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Darwin Correspondence Project

Lost in translation: From Auguste Forel, 12 November 1874

Auguste Henri Forel.jpeg

Auguste Henri Forel 1838–1931
Auguste Henri Forel 1838–1931

You receive a gift from your scientific hero Charles Darwin. It is a book that contains sections on your favourite topic—ants. If only you had paid attention when your mother tried to teach you English you might be able to read it. But you didn’t, and you can’t.

This was Auguste Forel’s dilemma when Darwin sent him a copy of Thomas Belt’s The Naturalist in Nicaragua (1873). Darwin clearly assumed that Forel, a young Swiss physician working in an asylum in Bavaria, would be able to read the book, even though Forel corresponded with him in French and had used that language to write a book on Swiss ants. He had also admitted that he had to get Darwin’s letters translated. It was not a lack of linguistic proficiency that held Forel back. He was a German speaker but preferred French. In fact, he liked French so much that he wrote numerous love letters in that language to his fiancée before realising that she could barely understand a word.

Writing in French on 12 November 1874 to thank Darwin for the book, Forel admitted that he had managed to get the gist of Belt’s observations on ants only with the help of an English speaker. This relatively nondescript letter is a favourite of mine because it is a perfect example of how much can lie beneath the surface of a letter.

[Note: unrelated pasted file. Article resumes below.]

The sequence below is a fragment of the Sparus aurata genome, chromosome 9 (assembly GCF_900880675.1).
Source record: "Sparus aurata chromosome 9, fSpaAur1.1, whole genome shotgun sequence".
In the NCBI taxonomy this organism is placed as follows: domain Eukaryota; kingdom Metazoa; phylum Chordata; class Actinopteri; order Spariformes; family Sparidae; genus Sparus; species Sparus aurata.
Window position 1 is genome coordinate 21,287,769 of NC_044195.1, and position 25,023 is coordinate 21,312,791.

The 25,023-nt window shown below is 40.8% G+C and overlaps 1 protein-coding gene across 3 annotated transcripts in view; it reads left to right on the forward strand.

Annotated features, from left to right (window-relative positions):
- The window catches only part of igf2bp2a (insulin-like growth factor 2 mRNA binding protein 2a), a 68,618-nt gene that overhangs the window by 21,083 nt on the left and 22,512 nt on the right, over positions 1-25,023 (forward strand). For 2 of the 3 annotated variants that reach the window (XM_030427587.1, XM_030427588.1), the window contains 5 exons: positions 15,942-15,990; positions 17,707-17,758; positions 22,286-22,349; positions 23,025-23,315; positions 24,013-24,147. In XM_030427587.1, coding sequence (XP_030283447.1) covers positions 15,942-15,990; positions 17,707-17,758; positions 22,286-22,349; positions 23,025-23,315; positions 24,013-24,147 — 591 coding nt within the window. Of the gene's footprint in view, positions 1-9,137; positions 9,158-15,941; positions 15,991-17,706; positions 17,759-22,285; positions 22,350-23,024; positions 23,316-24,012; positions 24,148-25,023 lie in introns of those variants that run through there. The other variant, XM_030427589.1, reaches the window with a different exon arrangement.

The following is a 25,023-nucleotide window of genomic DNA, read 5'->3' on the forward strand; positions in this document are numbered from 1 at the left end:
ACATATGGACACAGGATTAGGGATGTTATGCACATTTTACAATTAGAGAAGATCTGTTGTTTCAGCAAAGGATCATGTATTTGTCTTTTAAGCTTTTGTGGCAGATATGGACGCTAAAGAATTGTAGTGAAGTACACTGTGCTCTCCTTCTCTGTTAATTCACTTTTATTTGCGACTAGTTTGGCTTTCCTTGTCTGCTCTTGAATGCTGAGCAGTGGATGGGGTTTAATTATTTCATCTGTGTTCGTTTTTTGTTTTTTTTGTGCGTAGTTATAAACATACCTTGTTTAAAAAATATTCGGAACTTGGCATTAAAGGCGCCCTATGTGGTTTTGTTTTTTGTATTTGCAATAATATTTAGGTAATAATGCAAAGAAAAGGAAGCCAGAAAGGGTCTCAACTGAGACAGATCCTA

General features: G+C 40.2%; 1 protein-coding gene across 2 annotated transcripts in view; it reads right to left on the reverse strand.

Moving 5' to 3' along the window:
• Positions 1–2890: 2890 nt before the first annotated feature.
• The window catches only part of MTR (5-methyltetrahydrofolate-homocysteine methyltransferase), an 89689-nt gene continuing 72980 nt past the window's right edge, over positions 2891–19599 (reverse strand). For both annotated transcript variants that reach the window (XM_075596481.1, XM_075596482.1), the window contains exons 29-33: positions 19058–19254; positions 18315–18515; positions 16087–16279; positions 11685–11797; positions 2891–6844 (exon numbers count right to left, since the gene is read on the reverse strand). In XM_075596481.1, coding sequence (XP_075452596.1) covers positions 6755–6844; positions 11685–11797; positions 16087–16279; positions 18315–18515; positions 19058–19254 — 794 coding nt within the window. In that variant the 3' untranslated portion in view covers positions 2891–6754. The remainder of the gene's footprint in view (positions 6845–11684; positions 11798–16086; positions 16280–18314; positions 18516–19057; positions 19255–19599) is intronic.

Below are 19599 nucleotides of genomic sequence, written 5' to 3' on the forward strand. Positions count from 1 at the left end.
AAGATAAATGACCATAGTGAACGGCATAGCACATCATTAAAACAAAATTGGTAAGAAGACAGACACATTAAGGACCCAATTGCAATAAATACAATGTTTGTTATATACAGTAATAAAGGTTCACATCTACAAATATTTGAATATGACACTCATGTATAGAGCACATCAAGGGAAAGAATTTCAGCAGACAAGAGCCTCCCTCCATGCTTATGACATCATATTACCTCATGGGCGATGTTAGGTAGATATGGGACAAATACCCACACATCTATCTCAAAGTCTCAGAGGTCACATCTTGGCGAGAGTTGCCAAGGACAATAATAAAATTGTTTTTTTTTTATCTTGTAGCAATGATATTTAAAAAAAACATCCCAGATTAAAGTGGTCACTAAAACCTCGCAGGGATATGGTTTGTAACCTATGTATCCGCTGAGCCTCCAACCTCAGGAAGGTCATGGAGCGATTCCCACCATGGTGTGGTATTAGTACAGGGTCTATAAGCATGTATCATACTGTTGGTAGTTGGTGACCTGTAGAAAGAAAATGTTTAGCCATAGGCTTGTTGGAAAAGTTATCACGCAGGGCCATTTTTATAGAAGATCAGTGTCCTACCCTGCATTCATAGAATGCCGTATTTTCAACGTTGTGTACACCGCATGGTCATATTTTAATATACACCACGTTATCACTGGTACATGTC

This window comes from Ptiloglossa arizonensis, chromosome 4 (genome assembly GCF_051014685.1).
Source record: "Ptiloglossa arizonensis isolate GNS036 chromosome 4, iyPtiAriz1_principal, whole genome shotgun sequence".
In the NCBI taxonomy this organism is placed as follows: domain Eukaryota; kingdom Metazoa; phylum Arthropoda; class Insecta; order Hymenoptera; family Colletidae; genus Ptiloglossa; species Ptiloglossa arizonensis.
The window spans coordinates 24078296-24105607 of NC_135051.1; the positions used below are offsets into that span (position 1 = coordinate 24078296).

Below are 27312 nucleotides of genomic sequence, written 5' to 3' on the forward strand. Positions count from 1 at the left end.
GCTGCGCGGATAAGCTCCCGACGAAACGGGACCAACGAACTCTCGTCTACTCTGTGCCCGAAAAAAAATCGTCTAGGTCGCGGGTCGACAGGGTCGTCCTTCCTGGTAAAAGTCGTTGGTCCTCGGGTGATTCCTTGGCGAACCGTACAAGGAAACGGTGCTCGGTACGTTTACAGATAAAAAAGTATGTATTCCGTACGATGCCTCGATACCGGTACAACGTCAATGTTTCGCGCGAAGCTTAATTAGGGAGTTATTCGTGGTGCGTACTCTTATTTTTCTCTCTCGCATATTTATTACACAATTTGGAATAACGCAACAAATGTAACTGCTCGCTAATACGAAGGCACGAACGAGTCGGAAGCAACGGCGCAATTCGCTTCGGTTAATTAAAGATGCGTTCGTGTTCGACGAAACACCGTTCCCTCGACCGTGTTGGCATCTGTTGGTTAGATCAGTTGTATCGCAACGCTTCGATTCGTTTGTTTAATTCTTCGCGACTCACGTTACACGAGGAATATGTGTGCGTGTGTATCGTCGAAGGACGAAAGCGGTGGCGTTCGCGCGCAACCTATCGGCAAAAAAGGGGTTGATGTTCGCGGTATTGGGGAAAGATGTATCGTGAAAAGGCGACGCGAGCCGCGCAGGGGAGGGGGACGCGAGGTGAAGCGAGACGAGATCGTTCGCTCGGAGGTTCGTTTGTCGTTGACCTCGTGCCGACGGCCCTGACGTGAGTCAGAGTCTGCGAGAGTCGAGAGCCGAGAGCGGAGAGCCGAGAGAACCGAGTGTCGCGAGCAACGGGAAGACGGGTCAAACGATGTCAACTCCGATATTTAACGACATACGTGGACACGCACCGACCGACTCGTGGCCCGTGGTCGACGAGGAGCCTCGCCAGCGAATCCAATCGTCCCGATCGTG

The English speaker was Emma To de Horst, the head nurse of the Oberbayerischern Kreisirrenanstalt München (Upper Bavarian District Mental Asylum Munich), where Forel worked as an assistant physician. She agreed to teach Forel English over a cup of tea in the ward every morning from eight to nine, using Belt’s book as the basis for the lessons. ‘By the time we finished it’, Forel recalled in his memoirs published sixty-three years later, ‘I could read English pretty fluently, and in time I even learned to speak it after a fashion. For this Darwin was responsible, and I have been grateful to him all my life.’ 

Women like Emma To de Horst (credited by Forel in his letter and named in his memoirs) are not always lost in translation, although they are not always noticed. Victorian men often regarded wives and daughters as helpmeets, but only occasionally acknowledged their assistance. It is mainly private letters that allow us to re-evaluate the skills women brought to the scientific enterprise, not least as translators. The Darwin correspondence reveals that many men of science (including Darwin) depended on the linguistic skills of women.

Anne Secord